General Nursing, Psychiatry

Never Forget – September 11, 2001

Psychiatric Hospital, Tuesday, September 11, 2001 – Connecticut

I walked across the campus of the psychiatric hospital where I was working as a Nurse Practitioner on my first day back from a week of vacation. I wondered if the workload would be extra heavy today. After visiting my family in Ohio, I caught my connecting flight in Washington, DC and flew over New York City before landing here yesterday. Today sparkled with a clear blue sky. I admired the blooming flowers beside the walkway as I unlocked the door and entered the unit.

After completing several physical exams on the new patients who had been admitted overnight, I left the building and walked toward the next building. I met Dr. Adam, covering today for my boss. I always enjoyed working with Dr. Adam since he loved to teach and share his latest research findings with me.

“Pam, the janitor just told me that a plane flew into the World Trade Center in New York City.”

“Are you sure?” I learned to double-check anything I heard at a psychiatric hospital since it was often unreliable information.

“Let’s go turn on the TV in the health clinic since there are no patients there right now.”

We could not believe our eyes as they showed the smoke pouring out of the World Trade Center. All of a sudden, the newscaster said, “Oh no! Another plane just hit the other tower!” We stared in disbelief and shock.

After about an hour, we continued our rounds on the other units. Neither of us wanted to be alone in the midst of this uncertainty when no one understood what was happening. The hospital director asked the staff to turn off all the TVs on the units so the patients wouldn’t become upset. A number of them were psychotic (out of reality) or going through alcohol or heroin withdrawal. The children and teens had all been through so much trauma in their short lives that they didn’t need any additional stress. Not even the adults understood what was happening. Since we were located two hours from New York City, some of the patients may have family members affected by the crisis. I could hardly believe that I had just flown through Washington DC and over New York City the day before.

As the day wore on, we heard that the Pentagon had been hit and another plane crashed in Pennsylvania. When would it end and who was doing this? There were so many questions and no clear answers in all the confusion. As soon as my workday ended, I drove home while listening intently to the radio. Upon my arrival, I turned on my television and watched the scenes unfold in shock and sadness. I prayed for all those involved and for the rescuers at the sites. All the planes had been grounded in and out of the entire country.

Friday, September 14, 2001

So much has happened this week. The mood on the hospital campus is as dreary as the rainy weather. I decided to drive across the bridge to the next town to get some lunch to try and get away from the bleakness for a short time. I listened to the radio to see if they had recovered any more survivors from the wreckage of the World Trade Center. I stopped at the red light and looked to the left before turning right on the bridge. There was no one coming, so I slowly started turning. As I looked straight ahead, suddenly a man and a woman stood in front of my bumper. I slammed on my brakes and then turned off my car.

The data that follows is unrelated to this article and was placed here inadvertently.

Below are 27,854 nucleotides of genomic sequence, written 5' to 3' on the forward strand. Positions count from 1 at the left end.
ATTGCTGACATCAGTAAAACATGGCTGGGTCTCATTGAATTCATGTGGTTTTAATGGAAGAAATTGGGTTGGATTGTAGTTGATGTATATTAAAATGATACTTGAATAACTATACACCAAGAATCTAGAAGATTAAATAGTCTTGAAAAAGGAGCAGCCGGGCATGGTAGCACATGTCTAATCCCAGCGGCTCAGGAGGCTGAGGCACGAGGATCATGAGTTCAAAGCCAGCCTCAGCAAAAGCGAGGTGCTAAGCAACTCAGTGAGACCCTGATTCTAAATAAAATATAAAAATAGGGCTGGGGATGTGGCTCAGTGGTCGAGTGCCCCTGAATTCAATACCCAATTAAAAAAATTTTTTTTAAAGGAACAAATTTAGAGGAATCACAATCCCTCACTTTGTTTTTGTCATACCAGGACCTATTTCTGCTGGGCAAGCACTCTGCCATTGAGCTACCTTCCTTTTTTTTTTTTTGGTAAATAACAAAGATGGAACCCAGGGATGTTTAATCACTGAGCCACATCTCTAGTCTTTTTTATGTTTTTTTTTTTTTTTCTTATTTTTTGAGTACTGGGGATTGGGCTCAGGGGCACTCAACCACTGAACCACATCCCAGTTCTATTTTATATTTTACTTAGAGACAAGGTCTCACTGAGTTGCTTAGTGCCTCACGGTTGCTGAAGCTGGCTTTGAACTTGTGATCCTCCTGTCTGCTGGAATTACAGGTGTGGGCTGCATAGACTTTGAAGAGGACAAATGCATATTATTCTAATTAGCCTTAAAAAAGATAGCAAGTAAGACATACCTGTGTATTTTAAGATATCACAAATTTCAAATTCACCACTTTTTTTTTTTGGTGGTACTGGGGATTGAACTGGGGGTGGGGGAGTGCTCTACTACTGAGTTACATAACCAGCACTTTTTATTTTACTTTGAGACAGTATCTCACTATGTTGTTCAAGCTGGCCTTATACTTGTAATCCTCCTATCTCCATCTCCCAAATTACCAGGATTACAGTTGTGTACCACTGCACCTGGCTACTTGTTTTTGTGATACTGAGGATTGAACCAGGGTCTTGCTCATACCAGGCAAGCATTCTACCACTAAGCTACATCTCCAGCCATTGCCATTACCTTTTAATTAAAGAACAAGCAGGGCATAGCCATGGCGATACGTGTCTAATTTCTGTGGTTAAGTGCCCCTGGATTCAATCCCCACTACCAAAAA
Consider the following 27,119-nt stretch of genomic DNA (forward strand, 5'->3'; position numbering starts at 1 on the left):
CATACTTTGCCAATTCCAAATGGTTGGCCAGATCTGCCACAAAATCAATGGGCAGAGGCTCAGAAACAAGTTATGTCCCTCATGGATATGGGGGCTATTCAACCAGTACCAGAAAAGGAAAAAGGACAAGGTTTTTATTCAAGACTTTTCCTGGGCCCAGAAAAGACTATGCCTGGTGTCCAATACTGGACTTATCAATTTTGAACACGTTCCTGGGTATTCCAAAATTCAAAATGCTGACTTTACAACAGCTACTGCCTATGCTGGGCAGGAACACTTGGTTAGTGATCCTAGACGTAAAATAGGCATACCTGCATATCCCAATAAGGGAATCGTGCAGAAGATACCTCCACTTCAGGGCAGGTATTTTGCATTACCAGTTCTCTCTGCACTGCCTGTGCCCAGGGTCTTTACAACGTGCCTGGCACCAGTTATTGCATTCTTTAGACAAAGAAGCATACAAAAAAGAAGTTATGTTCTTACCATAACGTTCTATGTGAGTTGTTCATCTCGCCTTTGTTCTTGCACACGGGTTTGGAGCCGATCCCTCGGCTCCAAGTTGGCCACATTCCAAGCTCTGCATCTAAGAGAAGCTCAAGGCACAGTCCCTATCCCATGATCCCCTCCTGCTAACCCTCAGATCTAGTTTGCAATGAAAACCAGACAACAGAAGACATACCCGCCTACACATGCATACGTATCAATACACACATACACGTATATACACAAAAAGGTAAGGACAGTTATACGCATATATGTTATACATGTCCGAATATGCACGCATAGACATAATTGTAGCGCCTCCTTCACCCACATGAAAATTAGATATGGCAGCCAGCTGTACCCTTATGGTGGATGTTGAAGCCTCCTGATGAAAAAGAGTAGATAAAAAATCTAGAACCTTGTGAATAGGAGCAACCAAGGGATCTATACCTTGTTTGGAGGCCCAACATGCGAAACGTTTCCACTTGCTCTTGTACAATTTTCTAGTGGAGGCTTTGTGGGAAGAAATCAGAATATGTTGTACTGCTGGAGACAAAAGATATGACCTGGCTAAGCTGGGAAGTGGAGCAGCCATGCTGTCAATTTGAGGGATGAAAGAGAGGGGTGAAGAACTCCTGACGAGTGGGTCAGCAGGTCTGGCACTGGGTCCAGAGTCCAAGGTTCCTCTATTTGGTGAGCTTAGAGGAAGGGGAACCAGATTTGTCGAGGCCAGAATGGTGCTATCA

My heart raced at the horror of having hit two pedestrians. I approached the couple and asked if they were hurt. The woman sat on the curb, glared at me, and started screaming, “WHY DID YOU HIT US? DIDN’T YOU SEE US?” I quickly dialed 911 on my cell phone. The ambulance came within a few minutes along with the police who wrote down the information. The woman refused to go to the hospital, so the ambulance left. The policeman pulled me aside and said, “This couple hangs out on this corner often and hides behind the tree. Then they jump out in front of a car as it begins to turn so the driver will hit them. Then they collect insurance money.” My blood boiled to think they had done this numerous times. I silently prayed and asked God to quiet my heart. After receiving my ticket, I returned to work and contacted my insurance company.

The woman sued my insurance company about six months later for back pain. She was awarded an undisclosed amount of money out of court. But my encounter with them was nothing compared to what others suffered on September 11, 2001.

Nearly 3000 people died and 6000 were wounded that day. An entire generation has been born since then. I visited the Flight 93 Memorial in southern Pennsylvania where 40 brave crew and passengers attacked the terrorists and took down the plane in a grassy field to prevent it from flying into the Capital building in Washington, DC.

Flight 93 Memorial in Pennsylvania

No one except God knows how many days we have remaining here on earth. How I thank God that He would have all men to be saved for eternity. Just like those 40 men and women gave their lives to spare others, Jesus Christ died in our place on the cross and paid the penalty for our sins so all those who receive Him as Savior will not perish.

“For God so loved the world, that He gave His only begotten Son, that whoever believes in Him, should not perish, but have everlasting life.” John 3:16 (NKJV)

If you have not received the Lord Jesus Christ as your personal Savior, I pray you would receive Him now. He wants to give you eternal life and have a personal relationship with you for all eternity.

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